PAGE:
Yeah, doesn't seem to do what you want.

On the bright side for many PCs that heal check will fail 45% of the time. :)
 

Reynard

Legend
I see. Well the party would just have ten kits on hand so it wouldn't make a difference really.
This is the kind of thing that happens when groups decide that things like resource management and encumbrance are too big of a hassle. Healers kits are 3 lbs. They take up space. You presumably need them when you are not in a place where you can replace them. But you also need food. And clean water. And ammunition. You can only carry so much. Now you have to make choices. What do you need most?

IMO D&D without resource management devolves into action move super heroics. Which is fine if that's what you want. I think that is not actually what most people want, but they are too lazy to let D&D be what it was designed to be which, among other things, is a game about logistics.

There are cascading effects of ignoring rules systems for expedience sake. You know how people used to scoff at the old weapon type versus armor charts, and weapon lengths as they related to initiative and other fiddly bits related to equipment? Those same people complained that fighters were all the same and paled compared to casters, because what the fighter was REALLY good for was having the right tool for the job in combat. But if you did not enforce the rules that let the fighter shine, of course the fighter looked boring and useless.

D&D, any edition, is a complex machine with a huge number of moving parts. People very often change or remove those parts with no regard to how they impact the game overall, and then complain that D&D doesn't work or is broken or whatever.
 

Nebulous

Hero
This is the kind of thing that happens when groups decide that things like resource management and encumbrance are too big of a hassle. Healers kits are 3 lbs. They take up space. You presumably need them when you are not in a place where you can replace them. But you also need food. And clean water. And ammunition. You can only carry so much. Now you have to make choices. What do you need most?

IMO D&D without resource management devolves into action move super heroics. Which is fine if that's what you want. I think that is not actually what most people want, but they are too lazy to let D&D be what it was designed to be which, among other things, is a game about logistics.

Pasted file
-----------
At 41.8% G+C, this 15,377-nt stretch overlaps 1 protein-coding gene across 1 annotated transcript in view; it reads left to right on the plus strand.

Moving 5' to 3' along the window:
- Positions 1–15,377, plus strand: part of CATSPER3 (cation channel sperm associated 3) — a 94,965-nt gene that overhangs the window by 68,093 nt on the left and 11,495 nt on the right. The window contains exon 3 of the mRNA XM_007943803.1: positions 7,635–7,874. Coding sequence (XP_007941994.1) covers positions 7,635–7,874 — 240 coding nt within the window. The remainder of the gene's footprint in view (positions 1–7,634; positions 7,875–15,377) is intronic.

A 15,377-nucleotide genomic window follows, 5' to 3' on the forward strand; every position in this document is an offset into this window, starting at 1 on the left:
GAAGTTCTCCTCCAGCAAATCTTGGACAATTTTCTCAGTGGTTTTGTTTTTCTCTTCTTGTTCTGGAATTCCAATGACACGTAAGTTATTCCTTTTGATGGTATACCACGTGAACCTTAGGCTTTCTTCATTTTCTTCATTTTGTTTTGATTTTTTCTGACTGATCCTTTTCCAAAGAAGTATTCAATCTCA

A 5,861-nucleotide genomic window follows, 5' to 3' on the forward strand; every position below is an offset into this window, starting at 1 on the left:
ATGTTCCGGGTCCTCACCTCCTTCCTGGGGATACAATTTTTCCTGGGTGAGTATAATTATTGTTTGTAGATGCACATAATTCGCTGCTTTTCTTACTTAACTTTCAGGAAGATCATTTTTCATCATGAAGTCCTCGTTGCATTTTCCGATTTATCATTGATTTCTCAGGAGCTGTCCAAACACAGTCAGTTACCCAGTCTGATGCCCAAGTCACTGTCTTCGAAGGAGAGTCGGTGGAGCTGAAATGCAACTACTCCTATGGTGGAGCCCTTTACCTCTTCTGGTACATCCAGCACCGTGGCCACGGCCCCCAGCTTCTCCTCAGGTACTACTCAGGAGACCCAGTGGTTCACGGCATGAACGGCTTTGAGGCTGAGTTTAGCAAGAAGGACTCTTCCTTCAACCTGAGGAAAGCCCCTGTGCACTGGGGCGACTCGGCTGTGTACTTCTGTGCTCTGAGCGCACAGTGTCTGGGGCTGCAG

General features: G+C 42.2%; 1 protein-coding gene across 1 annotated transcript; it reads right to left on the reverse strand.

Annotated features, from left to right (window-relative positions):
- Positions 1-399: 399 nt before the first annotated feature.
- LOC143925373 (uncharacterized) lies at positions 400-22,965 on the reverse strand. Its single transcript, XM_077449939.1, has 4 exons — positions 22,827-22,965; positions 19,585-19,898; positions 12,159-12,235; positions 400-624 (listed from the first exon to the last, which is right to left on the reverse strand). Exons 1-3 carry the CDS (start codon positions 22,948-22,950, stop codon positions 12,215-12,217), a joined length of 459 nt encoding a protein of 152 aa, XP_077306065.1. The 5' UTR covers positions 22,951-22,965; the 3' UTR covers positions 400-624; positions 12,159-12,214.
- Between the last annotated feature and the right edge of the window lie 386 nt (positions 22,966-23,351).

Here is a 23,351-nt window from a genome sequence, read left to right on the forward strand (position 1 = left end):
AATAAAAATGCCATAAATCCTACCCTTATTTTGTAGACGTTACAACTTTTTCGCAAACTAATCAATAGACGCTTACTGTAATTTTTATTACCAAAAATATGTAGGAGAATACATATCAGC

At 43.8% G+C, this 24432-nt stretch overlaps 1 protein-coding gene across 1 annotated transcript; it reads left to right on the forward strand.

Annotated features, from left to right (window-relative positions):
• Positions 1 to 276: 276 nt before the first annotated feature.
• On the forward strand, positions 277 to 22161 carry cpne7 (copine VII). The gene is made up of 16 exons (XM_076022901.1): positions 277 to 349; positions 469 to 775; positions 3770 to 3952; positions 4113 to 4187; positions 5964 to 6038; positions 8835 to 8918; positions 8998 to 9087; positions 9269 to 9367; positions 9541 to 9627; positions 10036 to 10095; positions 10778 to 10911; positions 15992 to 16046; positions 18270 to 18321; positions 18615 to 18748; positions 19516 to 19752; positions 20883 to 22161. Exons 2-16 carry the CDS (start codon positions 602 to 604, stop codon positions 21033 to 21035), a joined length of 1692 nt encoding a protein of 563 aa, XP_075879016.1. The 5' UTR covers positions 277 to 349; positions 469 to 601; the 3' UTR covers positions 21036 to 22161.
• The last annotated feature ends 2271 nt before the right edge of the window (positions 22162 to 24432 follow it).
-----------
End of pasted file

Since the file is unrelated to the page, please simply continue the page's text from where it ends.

Three pounds is heavy, I didn't know it was that much. But they'd still meta-game it to spread 10 kits among 5 PCs. As for food, water and ammunition...we don't track any of that. Most groups don't. It's too time intensive and micromanagement. I WISH we could do it easily. I've seen some third party games that have simple systems of resource management that quickly dwindle.

I'm not too upset with D&D being action movie heroic at low level. They can already take a nap and heal from any deathly wound. It's the super hero silliness at 10th+ level that I don't much like, but to each his own.
 

Hriston

Adventurer
By default, a long rest is eight hours, and the time between long rests is at least sixteen hours. If you scale "eight hours" out to "seven days" then maintaining the ratio would mean at least fourteen days between long rests. It's the difference between a full-time adventurer, and a tavern-jockey who occasionally goes out on brief adventures.

But as you say, that doesn't jibe with two short rests per long rest. Implementing this option requires you to make other changes to the system, and it doesn't say where or how you should change them.
Maintaining that ratio is not an explicitly stated expectation of the rules. In fact, the explicitly stated goal of Gritty Realism is to alter that ratio, so the characters spend more time out of the dungeon. On the other hand, two short rests per adventuring day is explicitly stated according to the "Evaluating Encounter Difficulty" guidelines from which I already quoted. What changes do you think are required other than changing the length of a long and short rest?
 

Saelorn

Hero
What changes do you think are required other than changing the length of a long and short rest?
Basically, any reference to time that isn't already measured in terms of short rests or long rests. If you don't update those values to account for adventure pacing, then you've changed the game, by changing the relevance of those things to the adventure. If you do update those values, then you've also changed the game, by changing their relevance to the rest of the world.